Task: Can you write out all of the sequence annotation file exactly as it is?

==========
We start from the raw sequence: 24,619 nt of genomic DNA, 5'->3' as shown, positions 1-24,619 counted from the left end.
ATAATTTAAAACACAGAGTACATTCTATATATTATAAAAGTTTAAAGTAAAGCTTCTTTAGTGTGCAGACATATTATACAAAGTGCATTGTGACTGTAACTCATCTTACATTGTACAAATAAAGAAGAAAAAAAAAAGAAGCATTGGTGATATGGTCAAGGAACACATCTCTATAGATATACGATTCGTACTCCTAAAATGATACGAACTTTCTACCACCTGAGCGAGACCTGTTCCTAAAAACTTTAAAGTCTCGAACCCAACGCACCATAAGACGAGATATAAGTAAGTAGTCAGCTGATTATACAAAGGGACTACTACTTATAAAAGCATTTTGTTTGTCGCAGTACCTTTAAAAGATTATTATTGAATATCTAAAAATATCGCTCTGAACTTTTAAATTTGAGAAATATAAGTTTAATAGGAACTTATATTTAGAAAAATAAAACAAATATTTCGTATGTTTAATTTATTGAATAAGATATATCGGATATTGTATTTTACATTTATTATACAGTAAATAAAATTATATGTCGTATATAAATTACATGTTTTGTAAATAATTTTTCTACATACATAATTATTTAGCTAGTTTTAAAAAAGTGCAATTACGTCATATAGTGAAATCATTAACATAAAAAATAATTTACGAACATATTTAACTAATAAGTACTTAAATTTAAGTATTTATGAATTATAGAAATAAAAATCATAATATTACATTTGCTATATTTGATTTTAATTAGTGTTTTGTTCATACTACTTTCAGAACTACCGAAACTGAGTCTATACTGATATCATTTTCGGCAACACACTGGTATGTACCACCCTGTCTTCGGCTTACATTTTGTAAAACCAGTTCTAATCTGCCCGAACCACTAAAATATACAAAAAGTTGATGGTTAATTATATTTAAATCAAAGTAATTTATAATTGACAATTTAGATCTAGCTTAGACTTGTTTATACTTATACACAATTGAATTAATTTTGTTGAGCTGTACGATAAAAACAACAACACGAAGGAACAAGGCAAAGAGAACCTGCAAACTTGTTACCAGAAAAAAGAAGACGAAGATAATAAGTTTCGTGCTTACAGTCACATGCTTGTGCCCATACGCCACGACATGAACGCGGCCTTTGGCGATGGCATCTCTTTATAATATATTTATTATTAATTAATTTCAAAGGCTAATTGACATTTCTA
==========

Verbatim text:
We start from the raw sequence: 24,619 nt of genomic DNA, 5'->3' as shown, positions 1-24,619 counted from the left end.
ATAATTTAAAACACAGAGTACATTCTATATATTATAAAAGTTTAAAGTAAAGCTTCTTTAGTGTGCAGACATATTATACAAAGTGCATTGTGACTGTAACTCATCTTACATTGTACAAATAAAGAAGAAAAAAAAAAGAAGCATTGGTGATATGGTCAAGGAACACATCTCTATAGATATACGATTCGTACTCCTAAAATGATACGAACTTTCTACCACCTGAGCGAGACCTGTTCCTAAAAACTTTAAAGTCTCGAACCCAACGCACCATAAGACGAGATATAAGTAAGTAGTCAGCTGATTATACAAAGGGACTACTACTTATAAAAGCATTTTGTTTGTCGCAGTACCTTTAAAAGATTATTATTGAATATCTAAAAATATCGCTCTGAACTTTTAAATTTGAGAAATATAAGTTTAATAGGAACTTATATTTAGAAAAATAAAACAAATATTTCGTATGTTTAATTTATTGAATAAGATATATCGGATATTGTATTTTACATTTATTATACAGTAAATAAAATTATATGTCGTATATAAATTACATGTTTTGTAAATAATTTTTCTACATACATAATTATTTAGCTAGTTTTAAAAAAGTGCAATTACGTCATATAGTGAAATCATTAACATAAAAAATAATTTACGAACATATTTAACTAATAAGTACTTAAATTTAAGTATTTATGAATTATAGAAATAAAAATCATAATATTACATTTGCTATATTTGATTTTAATTAGTGTTTTGTTCATACTACTTTCAGAACTACCGAAACTGAGTCTATACTGATATCATTTTCGGCAACACACTGGTATGTACCACCCTGTCTTCGGCTTACATTTTGTAAAACCAGTTCTAATCTGCCCGAACCACTAAAATATACAAAAAGTTGATGGTTAATTATATTTAAATCAAAGTAATTTATAATTGACAATTTAGATCTAGCTTAGACTTGTTTATACTTATACACAATTGAATTAATTTTGTTGAGCTGTACGATAAAAACAACAACACGAAGGAACAAGGCAAAGAGAACCTGCAAACTTGTTACCAGAAAAAAGAAGACGAAGATAATAAGTTTCGTGCTTACAGTCACATGCTTGTGCCCATACGCCACGACATGAACGCGGCCTTTGGCGATGGCATCTCTTTATAATATATTTATTATTAATTAATTTCAAAGGCTAATTGACATTTCTA